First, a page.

The late-season reemergence of lefty Julio Urias, who missed most of 2017-18 after shoulder surgery, gives an already deep Dodgers pitching staff even more options, especially after Clayton Kershaw re-signed and Hyun-Jin Ryu accepted the qualifying offer. In other words, LA's front office could have more freedom to deal from its surplus of young, controllable arms as a way to entice Miami.

Ross Stripling might make sense among those with big-league experience and success, while prospects like Dustin May and Mitchell White are high-upside youngsters near the top of a strong Dodgers system who could reach the Majors in the next year or so.

Despite two seasons of success, could Lowrie be a value buy?
Nov. 13: After posting 8.5 WAR (per FanGraphs) over the last two years, is it still possible that Jed Lowrie might actually be undervalued by the contract that he'll ultimately sign this offseason?

Emma Baccellieri of Sports Illustrated considers Lowrie to be a potential "value buy" in free agency, as she writes in an article in which she lists the switch-hitting second baseman among the available players that could provide the "biggest bang for their buck."

She points to Lowrie's relatively advanced age (34 years) and robust injury history (significant time missed in two of the last four seasons) as reasons why he might not get a contract that will truly reflect his on-field potential in the coming years. Baccellieri also cites Lowrie's increasing launch angle (following the A's recent trend), his resultant low ground-ball rate and his high hard-hit rate (37.6 percent per Statcast™, fourth among American League second basemen with 150 batted balls) as reasons to believe that Lowrie's recent success is an indication of a changed approach that will lead to continued future production.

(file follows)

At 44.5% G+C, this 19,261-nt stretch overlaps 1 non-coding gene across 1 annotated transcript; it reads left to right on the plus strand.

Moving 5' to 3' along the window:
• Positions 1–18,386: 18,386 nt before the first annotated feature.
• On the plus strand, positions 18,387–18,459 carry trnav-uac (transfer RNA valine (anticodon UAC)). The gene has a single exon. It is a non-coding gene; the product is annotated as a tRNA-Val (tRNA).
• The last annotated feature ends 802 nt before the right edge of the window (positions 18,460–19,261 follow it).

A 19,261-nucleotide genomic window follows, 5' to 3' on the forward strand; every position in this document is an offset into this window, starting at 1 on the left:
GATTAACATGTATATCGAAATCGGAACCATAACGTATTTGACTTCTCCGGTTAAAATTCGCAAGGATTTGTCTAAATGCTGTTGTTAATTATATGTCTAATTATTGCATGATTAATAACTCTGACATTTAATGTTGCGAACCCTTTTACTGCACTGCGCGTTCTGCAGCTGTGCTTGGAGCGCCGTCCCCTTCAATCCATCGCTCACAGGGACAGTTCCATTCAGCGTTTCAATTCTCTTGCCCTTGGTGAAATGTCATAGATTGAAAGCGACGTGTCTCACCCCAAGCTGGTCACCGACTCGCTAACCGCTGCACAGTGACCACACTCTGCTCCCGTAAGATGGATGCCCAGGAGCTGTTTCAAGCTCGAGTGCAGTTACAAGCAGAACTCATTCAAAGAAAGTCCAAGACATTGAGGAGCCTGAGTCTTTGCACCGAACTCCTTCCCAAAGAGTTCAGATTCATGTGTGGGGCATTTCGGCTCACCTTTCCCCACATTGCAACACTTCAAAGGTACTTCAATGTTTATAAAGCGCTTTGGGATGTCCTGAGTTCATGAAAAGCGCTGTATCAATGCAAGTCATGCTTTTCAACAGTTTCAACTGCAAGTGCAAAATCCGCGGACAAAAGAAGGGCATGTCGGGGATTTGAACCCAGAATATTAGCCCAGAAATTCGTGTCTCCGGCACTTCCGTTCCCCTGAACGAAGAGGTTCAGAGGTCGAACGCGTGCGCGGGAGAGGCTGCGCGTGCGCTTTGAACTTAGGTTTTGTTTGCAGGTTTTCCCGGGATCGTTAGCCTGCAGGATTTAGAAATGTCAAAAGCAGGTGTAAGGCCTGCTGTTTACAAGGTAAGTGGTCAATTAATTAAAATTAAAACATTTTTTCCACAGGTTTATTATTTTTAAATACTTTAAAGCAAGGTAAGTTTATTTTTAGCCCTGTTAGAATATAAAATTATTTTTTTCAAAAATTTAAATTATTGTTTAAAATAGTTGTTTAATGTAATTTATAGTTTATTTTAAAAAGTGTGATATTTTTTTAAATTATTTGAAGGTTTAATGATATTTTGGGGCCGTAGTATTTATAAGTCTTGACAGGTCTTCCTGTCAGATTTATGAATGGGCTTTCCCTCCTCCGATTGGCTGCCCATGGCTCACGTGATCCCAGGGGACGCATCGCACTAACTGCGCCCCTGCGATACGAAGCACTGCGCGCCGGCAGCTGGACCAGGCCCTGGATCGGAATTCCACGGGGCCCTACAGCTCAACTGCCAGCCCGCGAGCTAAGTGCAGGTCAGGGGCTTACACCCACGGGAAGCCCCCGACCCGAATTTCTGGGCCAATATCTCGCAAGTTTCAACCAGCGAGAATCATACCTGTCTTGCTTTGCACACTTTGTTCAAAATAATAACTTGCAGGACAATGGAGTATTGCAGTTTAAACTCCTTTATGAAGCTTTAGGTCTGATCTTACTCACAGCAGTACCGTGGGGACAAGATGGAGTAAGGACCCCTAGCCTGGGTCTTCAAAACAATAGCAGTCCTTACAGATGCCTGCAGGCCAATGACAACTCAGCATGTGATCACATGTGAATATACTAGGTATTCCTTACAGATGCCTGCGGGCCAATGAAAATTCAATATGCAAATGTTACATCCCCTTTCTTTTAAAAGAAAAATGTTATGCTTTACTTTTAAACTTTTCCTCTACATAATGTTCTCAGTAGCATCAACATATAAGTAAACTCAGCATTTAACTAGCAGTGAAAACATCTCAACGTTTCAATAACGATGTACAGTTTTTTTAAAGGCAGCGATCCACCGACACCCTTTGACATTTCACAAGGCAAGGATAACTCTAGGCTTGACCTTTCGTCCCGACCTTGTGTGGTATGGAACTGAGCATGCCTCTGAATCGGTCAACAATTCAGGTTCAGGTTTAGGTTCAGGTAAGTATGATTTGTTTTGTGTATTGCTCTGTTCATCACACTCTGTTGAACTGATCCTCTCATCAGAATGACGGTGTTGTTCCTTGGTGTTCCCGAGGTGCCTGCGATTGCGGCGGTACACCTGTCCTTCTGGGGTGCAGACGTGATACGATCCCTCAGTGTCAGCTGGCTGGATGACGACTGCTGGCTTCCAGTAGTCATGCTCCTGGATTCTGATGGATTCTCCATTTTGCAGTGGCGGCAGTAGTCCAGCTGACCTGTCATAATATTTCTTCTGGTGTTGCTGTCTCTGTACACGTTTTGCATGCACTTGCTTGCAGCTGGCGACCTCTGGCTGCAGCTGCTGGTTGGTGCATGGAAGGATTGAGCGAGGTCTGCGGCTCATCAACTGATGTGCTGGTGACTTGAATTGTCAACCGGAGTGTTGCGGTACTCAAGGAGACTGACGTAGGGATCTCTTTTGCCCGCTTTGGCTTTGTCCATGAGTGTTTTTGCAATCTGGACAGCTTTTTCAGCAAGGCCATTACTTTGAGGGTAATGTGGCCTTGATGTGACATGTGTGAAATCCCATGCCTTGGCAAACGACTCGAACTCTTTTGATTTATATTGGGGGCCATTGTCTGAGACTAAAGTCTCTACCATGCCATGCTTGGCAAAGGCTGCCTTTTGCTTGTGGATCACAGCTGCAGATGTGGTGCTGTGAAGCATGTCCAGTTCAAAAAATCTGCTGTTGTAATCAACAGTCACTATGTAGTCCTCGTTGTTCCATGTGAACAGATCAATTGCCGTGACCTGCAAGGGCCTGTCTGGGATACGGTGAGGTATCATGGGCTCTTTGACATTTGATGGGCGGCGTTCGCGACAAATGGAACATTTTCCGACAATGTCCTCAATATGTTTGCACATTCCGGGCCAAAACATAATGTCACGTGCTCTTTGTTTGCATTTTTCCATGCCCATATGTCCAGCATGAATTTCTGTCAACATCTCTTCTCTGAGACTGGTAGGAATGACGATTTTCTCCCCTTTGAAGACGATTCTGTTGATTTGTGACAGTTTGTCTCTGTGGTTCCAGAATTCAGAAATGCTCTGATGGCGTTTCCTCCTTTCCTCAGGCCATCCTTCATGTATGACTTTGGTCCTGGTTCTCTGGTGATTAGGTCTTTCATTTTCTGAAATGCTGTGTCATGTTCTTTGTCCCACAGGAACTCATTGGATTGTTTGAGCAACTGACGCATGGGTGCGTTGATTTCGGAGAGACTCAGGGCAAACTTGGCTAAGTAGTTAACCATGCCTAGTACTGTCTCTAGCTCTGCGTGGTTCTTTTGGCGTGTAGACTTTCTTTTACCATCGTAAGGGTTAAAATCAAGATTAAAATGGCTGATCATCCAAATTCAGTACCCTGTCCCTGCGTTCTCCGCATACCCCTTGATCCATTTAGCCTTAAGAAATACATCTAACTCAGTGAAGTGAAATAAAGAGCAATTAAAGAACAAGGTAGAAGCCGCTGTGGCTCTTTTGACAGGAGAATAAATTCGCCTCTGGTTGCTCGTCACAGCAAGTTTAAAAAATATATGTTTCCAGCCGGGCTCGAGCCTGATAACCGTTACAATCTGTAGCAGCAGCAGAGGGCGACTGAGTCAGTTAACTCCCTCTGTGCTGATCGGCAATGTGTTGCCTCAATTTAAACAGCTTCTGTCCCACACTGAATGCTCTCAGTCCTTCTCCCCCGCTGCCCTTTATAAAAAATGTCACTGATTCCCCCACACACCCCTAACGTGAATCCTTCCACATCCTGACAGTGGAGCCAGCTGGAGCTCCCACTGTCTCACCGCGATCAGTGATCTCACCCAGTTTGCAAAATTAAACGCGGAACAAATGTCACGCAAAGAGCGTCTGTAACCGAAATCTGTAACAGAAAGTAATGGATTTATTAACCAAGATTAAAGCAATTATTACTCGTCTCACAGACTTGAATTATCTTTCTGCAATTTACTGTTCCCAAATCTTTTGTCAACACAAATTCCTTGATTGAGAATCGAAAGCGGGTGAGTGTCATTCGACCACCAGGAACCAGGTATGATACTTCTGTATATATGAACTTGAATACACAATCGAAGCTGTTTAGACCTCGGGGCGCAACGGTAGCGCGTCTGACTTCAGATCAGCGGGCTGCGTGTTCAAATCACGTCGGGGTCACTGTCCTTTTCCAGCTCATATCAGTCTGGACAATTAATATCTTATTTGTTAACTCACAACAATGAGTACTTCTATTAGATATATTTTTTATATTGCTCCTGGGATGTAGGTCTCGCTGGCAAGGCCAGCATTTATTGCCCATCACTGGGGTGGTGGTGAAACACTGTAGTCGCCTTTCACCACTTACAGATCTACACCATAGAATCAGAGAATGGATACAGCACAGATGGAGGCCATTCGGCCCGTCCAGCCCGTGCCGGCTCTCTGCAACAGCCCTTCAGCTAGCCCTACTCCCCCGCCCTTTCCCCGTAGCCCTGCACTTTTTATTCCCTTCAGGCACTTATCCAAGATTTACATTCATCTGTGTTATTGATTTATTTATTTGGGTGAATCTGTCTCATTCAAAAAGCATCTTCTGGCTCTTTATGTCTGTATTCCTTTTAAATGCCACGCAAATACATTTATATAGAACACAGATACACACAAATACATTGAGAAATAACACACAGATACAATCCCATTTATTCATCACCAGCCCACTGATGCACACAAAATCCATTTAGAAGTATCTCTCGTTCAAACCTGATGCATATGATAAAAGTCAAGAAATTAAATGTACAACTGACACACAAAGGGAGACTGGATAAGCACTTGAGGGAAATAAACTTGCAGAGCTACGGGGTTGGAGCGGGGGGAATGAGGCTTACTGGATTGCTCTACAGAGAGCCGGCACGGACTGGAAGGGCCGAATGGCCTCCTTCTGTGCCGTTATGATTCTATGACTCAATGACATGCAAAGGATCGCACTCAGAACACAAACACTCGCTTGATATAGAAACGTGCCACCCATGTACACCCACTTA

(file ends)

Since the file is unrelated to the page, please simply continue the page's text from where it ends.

Are the White Sox clearing space for free-agent stars?
Nov. 13: The White Sox are actively shopping right fielder Avisail Garcia, according to a report from MLB.com's Mark Feinsand, which may be part of an effort to clear space for Bryce Harper.

Tweet from @Feinsand: According to a source, the White Sox are actively trying to trade Avisail Garcia. There���s a sense within the industry that Chicago will non-tender Garcia if they���re unable to deal him.

With Jose Abreu at first base, Daniel Palka and Matt Davidson likely to split at-bats at the designated-hitter spot, and top prospect Eloy Jimenez potentially taking over in left field soon, the White Sox will have nowhere for Garcia to play if they sign Harper.

Garcia has battled persistent injury problems during his career, and he's proven to be an unremarkable offensive performer (lifetime 101 wRC+) as well as a subpar defender (lifetime -26 Defensive Runs Saved as an outfielder). And although he was worth 4.2 Wins Above Replacement (WAR) in 2017, per FanGraphs, his production was boosted by great batted-ball fortune (.392 BABIP). Over the rest of his career, he has tallied exactly zero WAR.

MLB Trade Rumors projects Garcia will earn $8 million in 2019, his final season of arbitration eligibility. However, Feinsand reports that there is a "sense within the industry that Chicago will non-tender" him if it can't work out a trade.

Trading or non-tendering Garcia would also give the White Sox the additional option of shifting Tim Anderson to the outfield to make room for Manny Machado at shortstop, though Chicago also has an opening at third base if Machado is willing to move back to that position.

Does Brantley to the Braves make sense?

MLB.com